Regular myriagon | |
---|---|

Type | Regular polygon |

Edges and vertices | 10000 |

Schläfli symbol | {10000}, t{5000}, tt{2500}, ttt{1250}, tttt{625} |

Coxeter diagram | |

Symmetry group | Dihedral (D_{10000}), order 2×10000 |

Internal angle (degrees) | 179.964° |

Dual polygon | Self |

Properties | Convex, cyclic, equilateral, isogonal, isotoxal |

In geometry, a **myriagon** or 10000-gon is a polygon with 10,000 sides. Several philosophers have used the regular myriagon to illustrate issues regarding thought.^{[1]}^{[2]}^{[3]}^{[4]}^{[5]}

A regular myriagon is represented by Schläfli symbol {10,000} and can be constructed as a truncated 5000-gon, t{5000}, or a twice-truncated 2500-gon, tt{2500}, or a thrice-truncated 1250-gon, ttt{1250), or a four-fold-truncated 625-gon, tttt{625}.

The measure of each internal angle in a regular myriagon is 179.964°. The area of a regular myriagon with sides of length *a* is given by

The result differs from the area of its circumscribed circle by up to 40 parts per billion.

Because 10,000 = 2^{4} × 5^{4}, the number of sides is neither a product of distinct Fermat primes nor a power of two. Thus the regular myriagon is not a constructible polygon. Indeed, it is not even constructible with the use of neusis or an angle trisector, as the number of sides is neither a product of distinct Pierpont primes, nor a product of powers of two and three.

The *regular myriagon* has Dih_{10000} dihedral symmetry, order 20000, represented by 10000 lines of reflection. Dih_{100} has 24 dihedral subgroups: (Dih_{5000}, Dih_{2500}, Dih_{1250}, Dih_{625}), (Dih_{2000}, Dih_{1000}, Dih_{500}, Dih_{250}, Dih_{125}), (Dih_{400}, Dih_{200}, Dih_{100}, Dih_{50}, Dih_{25}), (Dih_{80}, Dih_{40}, Dih_{20}, Dih_{10}, Dih_{5}), and (Dih_{16}, Dih_{8}, Dih_{4}, Dih_{2}, Dih_{1}). It also has 25 more cyclic symmetries as subgroups: (Z_{10000}, Z_{5000}, Z_{2500}, Z_{1250}, Z_{625}), (Z_{2000}, Z_{1000}, Z_{500}, Z_{250}, Z_{125}), (Z_{400}, Z_{200}, Z_{100}, Z_{50}, Z_{25}), (Z_{80}, Z_{40}, Z_{20}, Z_{10}), and (Z_{16}, Z_{8}, Z_{4}, Z_{2}, Z_{1}), with Z_{n} representing *π*/*n* radian rotational symmetry.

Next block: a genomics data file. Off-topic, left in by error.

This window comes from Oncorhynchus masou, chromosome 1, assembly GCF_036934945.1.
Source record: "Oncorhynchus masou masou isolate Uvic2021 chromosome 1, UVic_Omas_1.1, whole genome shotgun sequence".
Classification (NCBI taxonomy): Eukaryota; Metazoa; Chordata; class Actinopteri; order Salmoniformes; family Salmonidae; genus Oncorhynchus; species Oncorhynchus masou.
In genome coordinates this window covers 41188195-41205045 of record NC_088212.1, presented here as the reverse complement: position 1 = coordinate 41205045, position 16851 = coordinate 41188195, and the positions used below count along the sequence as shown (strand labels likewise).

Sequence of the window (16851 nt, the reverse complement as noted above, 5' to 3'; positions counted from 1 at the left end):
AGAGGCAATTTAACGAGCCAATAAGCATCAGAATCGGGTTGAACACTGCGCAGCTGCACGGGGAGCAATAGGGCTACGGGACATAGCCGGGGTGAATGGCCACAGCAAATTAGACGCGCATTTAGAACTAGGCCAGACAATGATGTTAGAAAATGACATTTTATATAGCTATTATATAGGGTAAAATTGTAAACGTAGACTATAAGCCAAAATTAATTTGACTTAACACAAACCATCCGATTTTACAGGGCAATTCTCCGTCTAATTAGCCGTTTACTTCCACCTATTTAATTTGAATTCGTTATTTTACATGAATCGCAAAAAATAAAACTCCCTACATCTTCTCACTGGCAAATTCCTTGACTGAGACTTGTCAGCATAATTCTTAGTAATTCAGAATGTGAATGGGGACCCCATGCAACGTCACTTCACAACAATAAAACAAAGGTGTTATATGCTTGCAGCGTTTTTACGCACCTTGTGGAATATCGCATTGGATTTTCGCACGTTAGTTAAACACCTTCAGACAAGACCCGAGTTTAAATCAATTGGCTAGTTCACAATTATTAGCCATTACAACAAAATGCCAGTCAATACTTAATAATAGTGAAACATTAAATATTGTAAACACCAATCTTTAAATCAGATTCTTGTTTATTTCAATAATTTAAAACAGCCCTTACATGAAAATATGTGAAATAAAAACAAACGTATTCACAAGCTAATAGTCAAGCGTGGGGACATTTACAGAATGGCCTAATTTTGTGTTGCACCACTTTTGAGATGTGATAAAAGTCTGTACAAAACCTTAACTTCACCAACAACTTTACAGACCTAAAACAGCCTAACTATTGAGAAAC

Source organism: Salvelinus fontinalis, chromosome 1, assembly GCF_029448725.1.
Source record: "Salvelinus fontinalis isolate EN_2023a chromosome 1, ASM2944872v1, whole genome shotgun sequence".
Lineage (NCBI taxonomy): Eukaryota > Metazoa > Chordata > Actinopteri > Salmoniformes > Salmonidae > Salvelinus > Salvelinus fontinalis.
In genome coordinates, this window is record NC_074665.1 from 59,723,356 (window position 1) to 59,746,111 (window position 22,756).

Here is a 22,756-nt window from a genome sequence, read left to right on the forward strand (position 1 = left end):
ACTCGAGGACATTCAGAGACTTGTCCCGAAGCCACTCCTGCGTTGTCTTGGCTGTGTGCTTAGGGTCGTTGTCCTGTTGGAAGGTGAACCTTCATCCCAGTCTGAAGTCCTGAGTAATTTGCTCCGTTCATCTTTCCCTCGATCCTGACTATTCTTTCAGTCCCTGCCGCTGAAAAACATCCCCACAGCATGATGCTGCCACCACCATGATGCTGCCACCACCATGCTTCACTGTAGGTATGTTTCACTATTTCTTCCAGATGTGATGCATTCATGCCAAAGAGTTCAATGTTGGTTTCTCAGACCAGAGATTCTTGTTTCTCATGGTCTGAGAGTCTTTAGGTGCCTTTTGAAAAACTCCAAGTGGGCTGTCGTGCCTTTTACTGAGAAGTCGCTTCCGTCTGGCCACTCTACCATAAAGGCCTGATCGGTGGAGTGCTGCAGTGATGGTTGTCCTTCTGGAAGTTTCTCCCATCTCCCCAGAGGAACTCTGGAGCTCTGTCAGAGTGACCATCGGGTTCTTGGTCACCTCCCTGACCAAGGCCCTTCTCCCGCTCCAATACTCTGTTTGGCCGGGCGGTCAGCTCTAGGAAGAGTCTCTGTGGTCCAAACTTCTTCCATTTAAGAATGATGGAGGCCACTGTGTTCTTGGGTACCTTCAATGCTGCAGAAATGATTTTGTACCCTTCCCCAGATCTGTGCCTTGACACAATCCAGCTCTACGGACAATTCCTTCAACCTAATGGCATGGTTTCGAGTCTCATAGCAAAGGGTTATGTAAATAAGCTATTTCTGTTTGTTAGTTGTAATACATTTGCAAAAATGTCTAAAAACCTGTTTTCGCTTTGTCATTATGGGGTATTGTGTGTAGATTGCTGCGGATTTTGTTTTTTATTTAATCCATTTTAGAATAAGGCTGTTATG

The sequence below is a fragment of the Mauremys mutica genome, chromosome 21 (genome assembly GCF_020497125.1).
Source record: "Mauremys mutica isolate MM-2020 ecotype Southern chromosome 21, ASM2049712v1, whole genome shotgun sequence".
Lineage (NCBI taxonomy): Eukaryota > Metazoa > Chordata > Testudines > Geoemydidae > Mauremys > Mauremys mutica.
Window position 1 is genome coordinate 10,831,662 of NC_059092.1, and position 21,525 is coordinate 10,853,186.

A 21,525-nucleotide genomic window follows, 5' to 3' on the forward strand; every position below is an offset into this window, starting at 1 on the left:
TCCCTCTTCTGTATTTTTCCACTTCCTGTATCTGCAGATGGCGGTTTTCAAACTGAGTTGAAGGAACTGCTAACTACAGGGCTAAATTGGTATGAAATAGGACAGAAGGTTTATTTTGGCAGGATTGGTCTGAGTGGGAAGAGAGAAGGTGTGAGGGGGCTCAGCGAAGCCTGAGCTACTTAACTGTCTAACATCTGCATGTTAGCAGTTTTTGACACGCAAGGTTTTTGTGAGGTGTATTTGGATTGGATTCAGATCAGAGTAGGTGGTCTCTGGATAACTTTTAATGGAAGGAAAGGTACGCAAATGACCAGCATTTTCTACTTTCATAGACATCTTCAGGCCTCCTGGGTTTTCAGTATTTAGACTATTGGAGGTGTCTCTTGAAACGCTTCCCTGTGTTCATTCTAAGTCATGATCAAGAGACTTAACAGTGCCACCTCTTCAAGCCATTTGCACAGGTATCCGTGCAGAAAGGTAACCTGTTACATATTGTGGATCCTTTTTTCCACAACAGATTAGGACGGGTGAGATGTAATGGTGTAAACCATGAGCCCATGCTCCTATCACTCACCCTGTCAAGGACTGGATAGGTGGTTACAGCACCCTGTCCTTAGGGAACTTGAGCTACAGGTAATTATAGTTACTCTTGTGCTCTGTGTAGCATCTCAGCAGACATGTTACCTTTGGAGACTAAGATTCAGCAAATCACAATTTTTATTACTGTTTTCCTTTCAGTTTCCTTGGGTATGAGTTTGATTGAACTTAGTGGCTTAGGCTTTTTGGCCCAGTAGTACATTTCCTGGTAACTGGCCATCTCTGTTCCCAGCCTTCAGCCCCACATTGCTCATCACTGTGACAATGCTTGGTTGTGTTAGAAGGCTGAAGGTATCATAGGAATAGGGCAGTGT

John Conway labels these lower symmetries with a letter and order of the symmetry follows the letter.^{[6]} **r20000** represents full symmetry, and **a1** labels no symmetry. He gives **d** (diagonal) with mirror lines through vertices, **p** with mirror lines through edges (perpendicular), **i** with mirror lines through both vertices and edges, and **g** for rotational symmetry.

These lower symmetries allows degrees of freedom in defining irregular myriagons. Only the **g10000** subgroup has no degrees of freedom but can seen as directed edges.

A myriagram is a 10,000-sided star polygon. There are 1999 regular forms^{[7]} given by Schläfli symbols of the form {10000/*n*}, where *n* is an integer between 2 and 5,000 that is coprime to 10,000. There are also 3000 regular star figures in the remaining cases.

In the novella Flatland, the Chief Circle is assumed to have ten thousand sides, making him a myriagon.

**^**Mation VI by Descartes (English translation).**^**Hippolyte Taine,*On Intelligence*: pp. 9–10**^**Jacques Maritain,*An Introduction to Philosophy*: p. 108**^**Alan Nelson (ed.),*A Companion to Rationalism*: p. 285**^**Paolo Fabiani,*The philosophy of the imagination in Vico and Malebranche*: p. 222**^****The Symmetries of Things**, Chapter 20**^**5000 cases - 1 (convex) - 1,000 (multiples of 5) - 2,500 (multiples of 2)+ 500 (multiples of 2 and 5)